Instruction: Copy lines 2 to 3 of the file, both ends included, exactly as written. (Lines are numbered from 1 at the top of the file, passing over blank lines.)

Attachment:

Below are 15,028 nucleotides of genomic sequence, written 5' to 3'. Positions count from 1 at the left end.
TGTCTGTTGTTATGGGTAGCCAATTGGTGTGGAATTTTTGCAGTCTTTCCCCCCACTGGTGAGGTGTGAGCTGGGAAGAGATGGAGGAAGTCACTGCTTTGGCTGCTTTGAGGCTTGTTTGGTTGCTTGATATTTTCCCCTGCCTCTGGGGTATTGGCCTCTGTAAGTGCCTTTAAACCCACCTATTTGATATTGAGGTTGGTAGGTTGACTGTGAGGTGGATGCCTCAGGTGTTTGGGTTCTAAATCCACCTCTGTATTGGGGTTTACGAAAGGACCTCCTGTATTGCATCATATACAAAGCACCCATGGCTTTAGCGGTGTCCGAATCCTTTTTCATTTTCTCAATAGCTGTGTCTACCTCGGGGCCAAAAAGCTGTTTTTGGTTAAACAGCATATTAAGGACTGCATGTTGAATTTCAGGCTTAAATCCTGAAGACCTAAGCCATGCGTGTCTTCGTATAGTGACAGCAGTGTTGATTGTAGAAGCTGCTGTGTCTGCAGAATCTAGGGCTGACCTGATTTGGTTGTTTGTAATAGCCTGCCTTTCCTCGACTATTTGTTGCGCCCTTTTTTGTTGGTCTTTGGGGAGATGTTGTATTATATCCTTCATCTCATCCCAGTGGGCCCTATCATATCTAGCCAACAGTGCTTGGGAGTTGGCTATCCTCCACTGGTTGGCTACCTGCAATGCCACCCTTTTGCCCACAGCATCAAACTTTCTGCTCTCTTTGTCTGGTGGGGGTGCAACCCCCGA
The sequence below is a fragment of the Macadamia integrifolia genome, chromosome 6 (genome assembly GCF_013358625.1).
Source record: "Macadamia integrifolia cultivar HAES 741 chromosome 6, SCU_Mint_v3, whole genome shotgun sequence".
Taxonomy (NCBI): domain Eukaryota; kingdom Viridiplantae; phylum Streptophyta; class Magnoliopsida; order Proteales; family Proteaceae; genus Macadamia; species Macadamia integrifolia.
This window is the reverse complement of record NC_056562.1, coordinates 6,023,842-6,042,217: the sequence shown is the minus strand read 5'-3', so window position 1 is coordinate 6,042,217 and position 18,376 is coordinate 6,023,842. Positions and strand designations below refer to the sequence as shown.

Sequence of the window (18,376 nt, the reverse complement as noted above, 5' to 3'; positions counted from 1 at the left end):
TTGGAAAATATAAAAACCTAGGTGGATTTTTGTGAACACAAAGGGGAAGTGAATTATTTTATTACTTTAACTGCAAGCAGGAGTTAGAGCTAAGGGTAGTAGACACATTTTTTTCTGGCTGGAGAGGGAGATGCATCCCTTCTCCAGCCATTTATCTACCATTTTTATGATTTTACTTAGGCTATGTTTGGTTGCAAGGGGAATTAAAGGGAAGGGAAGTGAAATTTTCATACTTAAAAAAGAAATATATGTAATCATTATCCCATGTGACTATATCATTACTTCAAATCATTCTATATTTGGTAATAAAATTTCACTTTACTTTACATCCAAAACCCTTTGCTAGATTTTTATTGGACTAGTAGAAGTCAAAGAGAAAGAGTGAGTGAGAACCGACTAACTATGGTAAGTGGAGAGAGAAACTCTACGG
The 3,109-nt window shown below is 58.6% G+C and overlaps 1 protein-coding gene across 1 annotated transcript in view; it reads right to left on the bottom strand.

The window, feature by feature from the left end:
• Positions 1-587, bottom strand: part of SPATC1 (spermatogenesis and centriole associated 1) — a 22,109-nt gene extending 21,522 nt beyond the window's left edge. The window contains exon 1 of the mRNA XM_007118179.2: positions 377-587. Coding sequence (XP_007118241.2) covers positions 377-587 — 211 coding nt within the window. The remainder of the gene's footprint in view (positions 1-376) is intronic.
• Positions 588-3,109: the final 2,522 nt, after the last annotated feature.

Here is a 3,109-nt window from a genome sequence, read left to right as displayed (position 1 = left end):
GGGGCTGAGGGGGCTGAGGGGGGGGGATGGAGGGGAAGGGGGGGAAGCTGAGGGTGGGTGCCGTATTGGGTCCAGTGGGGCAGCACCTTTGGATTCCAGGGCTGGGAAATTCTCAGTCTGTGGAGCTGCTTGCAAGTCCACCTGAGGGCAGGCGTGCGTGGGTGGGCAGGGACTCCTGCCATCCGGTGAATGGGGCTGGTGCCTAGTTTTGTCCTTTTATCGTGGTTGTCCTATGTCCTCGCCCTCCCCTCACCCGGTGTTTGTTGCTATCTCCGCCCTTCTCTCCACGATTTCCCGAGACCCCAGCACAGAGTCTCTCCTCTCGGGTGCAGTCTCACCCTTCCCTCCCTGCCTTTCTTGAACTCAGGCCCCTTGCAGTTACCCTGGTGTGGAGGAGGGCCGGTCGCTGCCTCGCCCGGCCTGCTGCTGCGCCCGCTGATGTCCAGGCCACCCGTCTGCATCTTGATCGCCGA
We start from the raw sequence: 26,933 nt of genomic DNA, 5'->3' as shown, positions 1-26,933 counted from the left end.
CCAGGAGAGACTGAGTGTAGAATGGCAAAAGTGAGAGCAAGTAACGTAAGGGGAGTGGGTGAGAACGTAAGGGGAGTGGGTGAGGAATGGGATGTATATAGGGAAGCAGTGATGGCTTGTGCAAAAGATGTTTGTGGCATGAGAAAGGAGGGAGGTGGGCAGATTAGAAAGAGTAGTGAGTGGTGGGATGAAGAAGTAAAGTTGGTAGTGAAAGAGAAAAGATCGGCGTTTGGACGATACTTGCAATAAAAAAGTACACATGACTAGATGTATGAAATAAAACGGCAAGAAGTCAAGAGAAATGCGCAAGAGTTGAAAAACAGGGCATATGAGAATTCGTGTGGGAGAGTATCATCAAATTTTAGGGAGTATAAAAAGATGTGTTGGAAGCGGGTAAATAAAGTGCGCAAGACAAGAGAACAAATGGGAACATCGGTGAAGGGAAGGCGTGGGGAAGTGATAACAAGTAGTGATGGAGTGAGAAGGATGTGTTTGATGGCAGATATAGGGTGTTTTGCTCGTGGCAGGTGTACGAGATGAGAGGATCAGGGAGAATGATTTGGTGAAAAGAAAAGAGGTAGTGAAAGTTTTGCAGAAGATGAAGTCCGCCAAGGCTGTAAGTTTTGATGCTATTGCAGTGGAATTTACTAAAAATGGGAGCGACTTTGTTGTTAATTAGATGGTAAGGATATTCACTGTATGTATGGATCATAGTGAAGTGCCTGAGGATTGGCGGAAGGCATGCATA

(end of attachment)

TGTCTGTTGTTATGGGTAGCCAATTGGTGTGGAATTTTTGCAGTCTTTCCCCCCACTGGTGAGGTGTGAGCTGGGAAGAGATGGAGGAAGTCACTGCTTTGGCTGCTTTGAGGCTTGTTTGGTTGCTTGATATTTTCCCCTGCCTCTGGGGTATTGGCCTCTGTAAGTGCCTTTAAACCCACCTATTTGATATTGAGGTTGGTAGGTTGACTGTGAGGTGGATGCCTCAGGTGTTTGGGTTCTAAATCCACCTCTGTATTGGGGTTTACGAAAGGACCTCCTGTATTGCATCATATACAAAGCACCCATGGCTTTAGCGGTGTCCGAATCCTTTTTCATTTTCTCAATAGCTGTGTCTACCTCGGGGCCAAAAAGCTGTTTTTGGTTAAACAGCATATTAAGGACTGCATGTTGAATTTCAGGCTTAAATCCTGAAGACCTAAGCCATGCGTGTCTTCGTATAGTGACAGCAGTGTTGATTGTAGAAGCTGCTGTGTCTGCAGAATCTAGGGCTGACCTGATTTGGTTGTTTGTAATAGCCTGCCTTTCCTCGACTATTTGTTGCGCCCTTTTTTGTTGGTCTTTGGGGAGATGTTGTATTATATCCTTCATCTCATCCCAGTGGGCCCTATCATATCTAGCCAACAGTGCTTGGGAGTTGGCTATCCTCCACTGGTTGGCTACCTGCAATGCCACCCTTTTGCCCACAGCATCAAACTTTCTGCTCTCTTTGTCTGGTGGGGGTGCAACCCCCGA
The sequence below is a fragment of the Macadamia integrifolia genome, chromosome 6 (genome assembly GCF_013358625.1).